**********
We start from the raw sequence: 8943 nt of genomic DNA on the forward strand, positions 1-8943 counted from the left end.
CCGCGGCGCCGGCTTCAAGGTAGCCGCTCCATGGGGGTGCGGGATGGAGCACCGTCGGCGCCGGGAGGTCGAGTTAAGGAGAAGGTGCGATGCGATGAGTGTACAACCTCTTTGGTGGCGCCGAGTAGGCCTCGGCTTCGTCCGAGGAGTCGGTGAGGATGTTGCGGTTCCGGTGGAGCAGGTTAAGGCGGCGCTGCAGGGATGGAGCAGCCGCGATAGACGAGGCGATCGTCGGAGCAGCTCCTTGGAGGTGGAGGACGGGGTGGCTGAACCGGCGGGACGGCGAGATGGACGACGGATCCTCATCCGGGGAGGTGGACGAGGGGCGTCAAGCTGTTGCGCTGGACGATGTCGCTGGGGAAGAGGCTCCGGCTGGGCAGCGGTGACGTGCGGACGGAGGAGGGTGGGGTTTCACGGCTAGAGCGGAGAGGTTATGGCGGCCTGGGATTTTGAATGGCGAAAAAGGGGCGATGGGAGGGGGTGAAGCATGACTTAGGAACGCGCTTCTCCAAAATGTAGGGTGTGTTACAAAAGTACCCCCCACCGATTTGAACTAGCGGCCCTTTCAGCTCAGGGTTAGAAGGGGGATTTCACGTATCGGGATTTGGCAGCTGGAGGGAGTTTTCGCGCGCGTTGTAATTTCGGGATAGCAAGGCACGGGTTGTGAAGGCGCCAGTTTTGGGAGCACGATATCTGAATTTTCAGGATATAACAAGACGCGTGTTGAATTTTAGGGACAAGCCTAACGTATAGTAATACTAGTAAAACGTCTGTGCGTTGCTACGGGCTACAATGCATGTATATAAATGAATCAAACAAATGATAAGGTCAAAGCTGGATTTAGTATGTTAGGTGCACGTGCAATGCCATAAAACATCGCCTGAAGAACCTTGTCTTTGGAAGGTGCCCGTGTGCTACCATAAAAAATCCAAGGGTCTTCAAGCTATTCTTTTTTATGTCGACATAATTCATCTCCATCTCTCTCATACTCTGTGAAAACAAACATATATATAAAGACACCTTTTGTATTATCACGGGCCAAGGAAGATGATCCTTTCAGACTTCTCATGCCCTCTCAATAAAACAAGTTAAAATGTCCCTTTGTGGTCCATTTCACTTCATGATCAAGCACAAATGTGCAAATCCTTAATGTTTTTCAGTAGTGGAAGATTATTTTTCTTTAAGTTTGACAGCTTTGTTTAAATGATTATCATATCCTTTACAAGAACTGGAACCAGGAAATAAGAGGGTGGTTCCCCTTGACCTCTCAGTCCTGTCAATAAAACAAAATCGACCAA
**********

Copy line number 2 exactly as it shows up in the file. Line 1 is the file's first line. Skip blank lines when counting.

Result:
CCGCGGCGCCGGCTTCAAGGTAGCCGCTCCATGGGGGTGCGGGATGGAGCACCGTCGGCGCCGGGAGGTCGAGTTAAGGAGAAGGTGCGATGCGATGAGTGTACAACCTCTTTGGTGGCGCCGAGTAGGCCTCGGCTTCGTCCGAGGAGTCGGTGAGGATGTTGCGGTTCCGGTGGAGCAGGTTAAGGCGGCGCTGCAGGGATGGAGCAGCCGCGATAGACGAGGCGATCGTCGGAGCAGCTCCTTGGAGGTGGAGGACGGGGTGGCTGAACCGGCGGGACGGCGAGATGGACGACGGATCCTCATCCGGGGAGGTGGACGAGGGGCGTCAAGCTGTTGCGCTGGACGATGTCGCTGGGGAAGAGGCTCCGGCTGGGCAGCGGTGACGTGCGGACGGAGGAGGGTGGGGTTTCACGGCTAGAGCGGAGAGGTTATGGCGGCCTGGGATTTTGAATGGCGAAAAAGGGGCGATGGGAGGGGGTGAAGCATGACTTAGGAACGCGCTTCTCCAAAATGTAGGGTGTGTTACAAAAGTACCCCCCACCGATTTGAACTAGCGGCCCTTTCAGCTCAGGGTTAGAAGGGGGATTTCACGTATCGGGATTTGGCAGCTGGAGGGAGTTTTCGCGCGCGTTGTAATTTCGGGATAGCAAGGCACGGGTTGTGAAGGCGCCAGTTTTGGGAGCACGATATCTGAATTTTCAGGATATAACAAGACGCGTGTTGAATTTTAGGGACAAGCCTAACGTATAGTAATACTAGTAAAACGTCTGTGCGTTGCTACGGGCTACAATGCATGTATATAAATGAATCAAACAAATGATAAGGTCAAAGCTGGATTTAGTATGTTAGGTGCACGTGCAATGCCATAAAACATCGCCTGAAGAACCTTGTCTTTGGAAGGTGCCCGTGTGCTACCATAAAAAATCCAAGGGTCTTCAAGCTATTCTTTTTTATGTCGACATAATTCATCTCCATCTCTCTCATACTCTGTGAAAACAAACATATATATAAAGACACCTTTTGTATTATCACGGGCCAAGGAAGATGATCCTTTCAGACTTCTCATGCCCTCTCAATAAAACAAGTTAAAATGTCCCTTTGTGGTCCATTTCACTTCATGATCAAGCACAAATGTGCAAATCCTTAATGTTTTTCAGTAGTGGAAGATTATTTTTCTTTAAGTTTGACAGCTTTGTTTAAATGATTATCATATCCTTTACAAGAACTGGAACCAGGAAATAAGAGGGTGGTTCCCCTTGACCTCTCAGTCCTGTCAATAAAACAAAATCGACCAA